(a) for the first offence, with imprisonment for a term which may extend to two years or with fine which may extend to one thousand rupees or with both;

(b) for every subsequent offence, with imprisonment for a term which may extend to five years and with fine which may extend to Rs. 5,000.

(2) Notwithstanding anything contained in the Code of Criminal Procedure, 1973 (2 of 1974), the contravention of section 4-A shall be a cognizable offence under this section.'

Going by Section 16(1)(b), as is applicable to the present case, it will have to be treated as a cognizable offence – as it is punishable by sentence up to five years. However, according to the learned counsel for the petitioners, sub-section (2) should be so construed to mean that all offences referred to in the Act of 1995 are non-cognizable offences, except the offence under Section 4A, which alone has been treated as cognizable offence under this Act. This argument deserves to be stated to be rejected. We shall deal with this a little later.

14. Reliance is also placed on Section18 of the Act, which reads thus:-

'Cognizance of offences.- No Court shall take cognizance of any offence punishable under this Act except upon a complaint in writing made by any authorised officer.'

Insofar as Section 18 is concerned, the same will have no bearing on the question whether the offence under the Act of 1995 should be treated as cognizable or non-cognizable offence. Section 18, however, is a provision requiring the Court to take cognizance of any offence punishable under the Act only upon a complaint in writing made by any authorised officer. That is a provision enabling the Court to take cognizance of offences under the Act of 1995.

15. Be that as it may, if the offence referred to in the written complaint is a cognizable offence, the officer in-charge of the police station was bound to reduce the information into writing as per the mandate of Section 154 of the Code. The provisions of the Act of 1995 would, however, require the authorised officer, in the present case, the Assistant Commissioner of Police, to investigate the matter, and if he desires to proceed further on the basis of information gathered by him, file a complaint in writing before the Court of competent jurisdiction.

16. The question whether the offences under the Act of 1995 are cognizable or non-cognizable, as the case may be, will have to be examined from the other provisions of the Act of 1995. However, except Section 16, there is no other provision which would throw light on this aspect. Insofar as Section 16(2) is concerned, in our opinion, it is a non-obstante provision whereby offence or contravention under Section 4A of the Act, which otherwise would have been a non-cognizable offence, has been treated as cognizable offence. The scheme as to the other offences under the Act of 1995, should be treated as cognizable offences or otherwise, will have to be, therefore, examined on the basis of the provisions of the Criminal Procedure Code.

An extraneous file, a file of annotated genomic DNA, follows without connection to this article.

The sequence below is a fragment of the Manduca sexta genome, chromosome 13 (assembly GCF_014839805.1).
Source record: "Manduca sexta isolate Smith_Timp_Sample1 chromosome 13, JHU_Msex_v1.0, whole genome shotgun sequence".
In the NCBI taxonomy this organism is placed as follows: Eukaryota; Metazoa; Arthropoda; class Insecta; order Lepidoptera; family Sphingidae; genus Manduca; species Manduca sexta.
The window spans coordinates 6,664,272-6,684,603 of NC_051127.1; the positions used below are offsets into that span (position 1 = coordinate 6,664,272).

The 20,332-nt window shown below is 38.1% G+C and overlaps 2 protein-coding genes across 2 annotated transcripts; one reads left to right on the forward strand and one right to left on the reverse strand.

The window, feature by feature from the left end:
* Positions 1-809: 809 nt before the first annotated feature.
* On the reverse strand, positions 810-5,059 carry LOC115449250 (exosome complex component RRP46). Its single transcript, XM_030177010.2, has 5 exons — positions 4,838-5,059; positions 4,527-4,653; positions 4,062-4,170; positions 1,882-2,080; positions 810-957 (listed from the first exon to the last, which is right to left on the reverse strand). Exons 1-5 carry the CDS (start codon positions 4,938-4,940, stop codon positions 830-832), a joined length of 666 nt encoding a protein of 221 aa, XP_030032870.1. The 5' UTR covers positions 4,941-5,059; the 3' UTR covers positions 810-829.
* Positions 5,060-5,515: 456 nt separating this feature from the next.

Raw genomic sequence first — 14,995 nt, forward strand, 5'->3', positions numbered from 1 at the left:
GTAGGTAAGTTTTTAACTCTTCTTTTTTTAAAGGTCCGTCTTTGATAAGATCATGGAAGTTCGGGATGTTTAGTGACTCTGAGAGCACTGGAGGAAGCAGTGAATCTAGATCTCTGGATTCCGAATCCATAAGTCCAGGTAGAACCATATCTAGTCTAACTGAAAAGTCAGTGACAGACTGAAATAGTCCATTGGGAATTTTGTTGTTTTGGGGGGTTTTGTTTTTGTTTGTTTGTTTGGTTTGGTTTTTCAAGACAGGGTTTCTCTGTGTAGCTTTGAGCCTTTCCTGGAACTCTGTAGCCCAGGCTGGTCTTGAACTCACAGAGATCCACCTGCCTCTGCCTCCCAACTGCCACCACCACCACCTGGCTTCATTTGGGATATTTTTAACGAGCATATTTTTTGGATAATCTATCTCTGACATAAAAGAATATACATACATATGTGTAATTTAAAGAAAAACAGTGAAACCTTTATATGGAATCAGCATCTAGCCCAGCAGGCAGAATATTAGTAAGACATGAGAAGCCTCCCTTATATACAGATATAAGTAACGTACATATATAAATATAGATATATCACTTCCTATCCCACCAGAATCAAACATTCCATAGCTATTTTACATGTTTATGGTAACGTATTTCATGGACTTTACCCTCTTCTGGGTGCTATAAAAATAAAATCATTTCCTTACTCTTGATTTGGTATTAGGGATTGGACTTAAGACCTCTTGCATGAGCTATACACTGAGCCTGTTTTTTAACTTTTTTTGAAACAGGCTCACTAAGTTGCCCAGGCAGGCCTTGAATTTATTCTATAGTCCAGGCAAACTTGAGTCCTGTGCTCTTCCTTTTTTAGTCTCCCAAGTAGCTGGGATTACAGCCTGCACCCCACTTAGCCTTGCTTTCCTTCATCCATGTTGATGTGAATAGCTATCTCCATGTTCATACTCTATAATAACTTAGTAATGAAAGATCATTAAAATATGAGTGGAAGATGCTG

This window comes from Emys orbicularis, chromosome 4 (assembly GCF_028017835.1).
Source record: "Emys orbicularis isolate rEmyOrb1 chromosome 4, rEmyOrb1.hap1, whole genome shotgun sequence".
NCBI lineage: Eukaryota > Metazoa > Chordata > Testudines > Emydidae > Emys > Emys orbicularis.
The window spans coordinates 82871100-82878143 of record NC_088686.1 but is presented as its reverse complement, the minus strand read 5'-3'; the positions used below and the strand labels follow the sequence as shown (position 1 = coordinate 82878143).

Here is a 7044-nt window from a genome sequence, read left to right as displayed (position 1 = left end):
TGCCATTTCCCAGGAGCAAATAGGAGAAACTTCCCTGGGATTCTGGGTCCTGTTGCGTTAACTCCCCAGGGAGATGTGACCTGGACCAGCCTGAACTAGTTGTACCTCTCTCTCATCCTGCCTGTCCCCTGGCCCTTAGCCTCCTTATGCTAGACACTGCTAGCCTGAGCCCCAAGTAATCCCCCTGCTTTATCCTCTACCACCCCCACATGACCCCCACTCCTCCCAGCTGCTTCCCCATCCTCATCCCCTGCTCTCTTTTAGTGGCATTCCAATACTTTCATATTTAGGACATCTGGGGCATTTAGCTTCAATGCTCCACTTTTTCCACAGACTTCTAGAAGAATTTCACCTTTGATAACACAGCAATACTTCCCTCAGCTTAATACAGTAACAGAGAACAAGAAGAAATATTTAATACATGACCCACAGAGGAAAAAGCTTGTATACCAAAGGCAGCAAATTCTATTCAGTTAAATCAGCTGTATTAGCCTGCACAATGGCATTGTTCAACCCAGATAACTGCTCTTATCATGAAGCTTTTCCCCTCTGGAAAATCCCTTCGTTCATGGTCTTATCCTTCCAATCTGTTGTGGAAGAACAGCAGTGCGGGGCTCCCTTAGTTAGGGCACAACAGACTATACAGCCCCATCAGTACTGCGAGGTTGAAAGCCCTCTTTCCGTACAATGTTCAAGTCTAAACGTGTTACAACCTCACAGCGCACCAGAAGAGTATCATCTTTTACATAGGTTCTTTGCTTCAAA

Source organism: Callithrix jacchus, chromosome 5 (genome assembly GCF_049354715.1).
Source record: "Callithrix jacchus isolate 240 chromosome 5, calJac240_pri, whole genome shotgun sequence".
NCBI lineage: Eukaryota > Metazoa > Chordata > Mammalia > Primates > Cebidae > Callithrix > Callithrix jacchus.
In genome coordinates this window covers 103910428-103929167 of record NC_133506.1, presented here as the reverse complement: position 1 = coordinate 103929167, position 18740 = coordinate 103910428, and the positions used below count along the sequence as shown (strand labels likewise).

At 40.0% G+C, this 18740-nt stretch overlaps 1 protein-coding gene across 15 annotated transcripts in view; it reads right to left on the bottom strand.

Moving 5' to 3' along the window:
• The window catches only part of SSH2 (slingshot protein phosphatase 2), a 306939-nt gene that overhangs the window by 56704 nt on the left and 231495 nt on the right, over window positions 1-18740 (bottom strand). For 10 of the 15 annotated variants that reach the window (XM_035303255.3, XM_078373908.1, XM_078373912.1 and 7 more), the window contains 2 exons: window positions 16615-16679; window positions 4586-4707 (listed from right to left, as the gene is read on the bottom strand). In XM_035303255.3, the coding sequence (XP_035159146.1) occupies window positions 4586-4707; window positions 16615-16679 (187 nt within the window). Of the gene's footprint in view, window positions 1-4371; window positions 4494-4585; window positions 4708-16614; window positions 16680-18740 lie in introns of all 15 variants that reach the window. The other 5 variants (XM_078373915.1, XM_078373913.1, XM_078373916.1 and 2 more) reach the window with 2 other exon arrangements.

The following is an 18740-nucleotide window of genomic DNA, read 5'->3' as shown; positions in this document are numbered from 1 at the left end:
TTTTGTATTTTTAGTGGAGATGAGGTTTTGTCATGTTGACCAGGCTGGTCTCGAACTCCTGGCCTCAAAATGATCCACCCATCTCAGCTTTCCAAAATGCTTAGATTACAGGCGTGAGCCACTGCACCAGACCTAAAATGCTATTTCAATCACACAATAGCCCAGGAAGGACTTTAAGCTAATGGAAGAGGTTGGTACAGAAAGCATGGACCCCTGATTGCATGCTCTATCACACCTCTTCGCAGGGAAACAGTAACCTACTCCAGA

17. Section 4 of the Code provides for trial of offences under the Indian Penal Code and other laws. The same reads thus:-

'Trial of offences under the Indian Penal Code and other laws.--

(1) All offences under the Indian Penal Code (45 of 1860) shall be investigated, inquired into, tried, and otherwise dealt with according to the provisions hereinafter contained.

(2) All offences under any other law shall be investigated, inquired into, tried, and otherwise dealt with according to the same provisions, but subject to any enactment for the time being in force regulating the manner or place of investigating, inquiring into, trying or otherwise dealing with such offences.'

18. Section 5 of the Code reads thus:-

'Saving.-- Nothing contained in this Code shall, in the absence of a specific provision to the contrary, affect any special or local law for the time being in fore, or any special jurisdiction or power conferred, or any special form of procedure prescribed, by any other law for the time being in force. '

On plain reading of the above provisions, it would appear that, if the other laws such as the Act of 1995 do not expressly specify as to whether the offences provided therein are cognizable or non-cognizable, the provisions in the Code would apply.

19. Part II of Schedule I of the Code provides for classification of offences against other laws. The same reads thus:-

TABLE


20. Applying the classification provided in the Code to the offences under the Act of 1995, in cases where the imprisonment would extend up to three years, the same would be non-cognizable offence. However, if the punishment with the imprisonment of three years and upwards, but not more than seven years, it will have to be treated as cognizable offence. Insofar as the first offence under the Act of 1995 referred to in Section 16(1)(a) is concerned, the same is punishable with imprisonment for a term which may extend to two years or with fine which may extend to one thousand rupees or with both. However, for every subsequent offence, by virtue of Section 16(1)(b), it would be punishable with imprisonment for a term which may extend to five years and with fine which may extend to rupees five thousand. In the present case, the complaint is in respect of contravention of Section 5 read with Section 16(1)(b) of the Act. Thus, it would be a case of cognizable offence. In the circumstances, no fault can be found with the local police for having registered F.I.R. in respect of such offence, being a cognizable offence. After investigation of the case, the matter would proceed before the Court of competent jurisdiction upon a complaint in writing to be made by the authorised officer. Suffice it to observe that there is no merit in the submission that F.I.R. could not have been registered, as the offence referred to therein was a non-cognizable offence.